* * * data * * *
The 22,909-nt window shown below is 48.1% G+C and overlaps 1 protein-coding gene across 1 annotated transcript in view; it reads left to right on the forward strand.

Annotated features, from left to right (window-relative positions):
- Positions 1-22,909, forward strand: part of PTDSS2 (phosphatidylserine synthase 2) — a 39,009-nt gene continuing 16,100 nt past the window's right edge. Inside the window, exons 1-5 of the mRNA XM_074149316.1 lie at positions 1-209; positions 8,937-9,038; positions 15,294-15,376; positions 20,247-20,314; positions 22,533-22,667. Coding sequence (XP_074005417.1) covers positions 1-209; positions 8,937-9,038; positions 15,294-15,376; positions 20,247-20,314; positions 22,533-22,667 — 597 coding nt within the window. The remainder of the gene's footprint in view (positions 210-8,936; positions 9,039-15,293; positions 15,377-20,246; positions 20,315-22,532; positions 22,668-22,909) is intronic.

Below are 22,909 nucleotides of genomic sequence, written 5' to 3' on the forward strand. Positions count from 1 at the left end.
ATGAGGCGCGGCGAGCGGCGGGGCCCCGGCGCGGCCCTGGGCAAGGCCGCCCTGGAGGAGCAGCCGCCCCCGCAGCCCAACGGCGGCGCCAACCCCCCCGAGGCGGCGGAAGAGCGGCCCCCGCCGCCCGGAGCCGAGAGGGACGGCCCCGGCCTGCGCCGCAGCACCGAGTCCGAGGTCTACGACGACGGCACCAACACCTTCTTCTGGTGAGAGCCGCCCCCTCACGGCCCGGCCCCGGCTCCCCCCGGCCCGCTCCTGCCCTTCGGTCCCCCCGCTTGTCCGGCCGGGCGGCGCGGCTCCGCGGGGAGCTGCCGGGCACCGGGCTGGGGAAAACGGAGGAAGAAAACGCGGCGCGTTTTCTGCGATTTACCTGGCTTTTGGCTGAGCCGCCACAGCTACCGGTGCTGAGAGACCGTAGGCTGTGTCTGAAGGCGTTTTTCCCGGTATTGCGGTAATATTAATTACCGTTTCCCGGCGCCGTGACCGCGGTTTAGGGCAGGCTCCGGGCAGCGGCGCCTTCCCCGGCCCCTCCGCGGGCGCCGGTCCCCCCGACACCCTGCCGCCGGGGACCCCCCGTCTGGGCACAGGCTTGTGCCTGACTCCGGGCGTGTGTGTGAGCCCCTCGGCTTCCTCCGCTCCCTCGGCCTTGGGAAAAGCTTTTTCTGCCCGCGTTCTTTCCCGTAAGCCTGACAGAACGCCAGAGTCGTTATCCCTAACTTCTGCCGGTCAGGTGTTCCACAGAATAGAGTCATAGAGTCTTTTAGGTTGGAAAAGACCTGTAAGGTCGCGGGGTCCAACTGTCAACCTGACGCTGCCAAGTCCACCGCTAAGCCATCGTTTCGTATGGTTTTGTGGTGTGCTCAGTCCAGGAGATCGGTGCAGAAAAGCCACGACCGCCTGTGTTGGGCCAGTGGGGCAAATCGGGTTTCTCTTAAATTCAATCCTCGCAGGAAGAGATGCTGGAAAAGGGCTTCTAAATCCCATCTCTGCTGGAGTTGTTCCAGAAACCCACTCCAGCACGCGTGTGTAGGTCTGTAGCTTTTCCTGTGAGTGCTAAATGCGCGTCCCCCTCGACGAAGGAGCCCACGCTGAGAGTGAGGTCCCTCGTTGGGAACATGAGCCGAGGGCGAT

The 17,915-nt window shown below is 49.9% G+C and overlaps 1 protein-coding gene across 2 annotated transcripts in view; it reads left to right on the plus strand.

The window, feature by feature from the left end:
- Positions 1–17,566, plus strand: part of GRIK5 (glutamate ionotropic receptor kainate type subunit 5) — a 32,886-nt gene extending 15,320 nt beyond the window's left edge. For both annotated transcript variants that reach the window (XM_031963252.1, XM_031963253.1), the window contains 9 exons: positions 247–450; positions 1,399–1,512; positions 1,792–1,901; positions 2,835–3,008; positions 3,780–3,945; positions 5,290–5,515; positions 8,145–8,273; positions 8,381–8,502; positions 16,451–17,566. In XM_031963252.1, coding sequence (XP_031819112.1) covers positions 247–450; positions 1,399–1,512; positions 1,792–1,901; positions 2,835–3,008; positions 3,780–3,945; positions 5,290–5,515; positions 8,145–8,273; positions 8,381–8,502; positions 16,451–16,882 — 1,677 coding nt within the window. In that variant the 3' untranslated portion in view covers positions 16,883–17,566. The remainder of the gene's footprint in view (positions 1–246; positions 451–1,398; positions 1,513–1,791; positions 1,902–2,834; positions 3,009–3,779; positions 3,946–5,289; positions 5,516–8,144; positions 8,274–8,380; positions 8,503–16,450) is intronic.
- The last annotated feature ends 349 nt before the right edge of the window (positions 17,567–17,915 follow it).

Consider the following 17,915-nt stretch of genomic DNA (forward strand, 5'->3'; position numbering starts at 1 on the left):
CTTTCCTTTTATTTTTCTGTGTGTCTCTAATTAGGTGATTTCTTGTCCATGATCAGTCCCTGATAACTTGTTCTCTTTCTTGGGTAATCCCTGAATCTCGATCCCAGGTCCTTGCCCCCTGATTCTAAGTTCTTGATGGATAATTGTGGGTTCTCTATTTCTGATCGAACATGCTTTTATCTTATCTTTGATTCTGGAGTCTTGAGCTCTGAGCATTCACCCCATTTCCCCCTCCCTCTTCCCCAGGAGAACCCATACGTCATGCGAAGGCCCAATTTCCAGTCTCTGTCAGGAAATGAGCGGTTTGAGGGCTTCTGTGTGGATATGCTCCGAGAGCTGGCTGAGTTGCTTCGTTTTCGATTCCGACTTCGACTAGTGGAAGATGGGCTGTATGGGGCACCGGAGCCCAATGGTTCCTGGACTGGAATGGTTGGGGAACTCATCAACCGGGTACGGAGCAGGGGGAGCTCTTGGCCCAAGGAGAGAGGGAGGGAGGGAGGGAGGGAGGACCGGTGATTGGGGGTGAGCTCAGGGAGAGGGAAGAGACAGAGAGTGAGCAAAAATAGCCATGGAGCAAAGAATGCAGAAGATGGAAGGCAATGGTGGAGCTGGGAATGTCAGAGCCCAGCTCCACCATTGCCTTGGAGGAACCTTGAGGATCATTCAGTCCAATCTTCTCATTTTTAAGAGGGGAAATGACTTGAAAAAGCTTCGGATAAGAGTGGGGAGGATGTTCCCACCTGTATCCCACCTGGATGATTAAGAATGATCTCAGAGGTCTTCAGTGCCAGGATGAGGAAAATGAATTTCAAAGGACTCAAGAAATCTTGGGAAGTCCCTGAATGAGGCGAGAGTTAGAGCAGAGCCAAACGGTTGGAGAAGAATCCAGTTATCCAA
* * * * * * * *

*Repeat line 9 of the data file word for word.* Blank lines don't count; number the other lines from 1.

- The last annotated feature ends 349 nt before the right edge of the window (positions 17,567–17,915 follow it).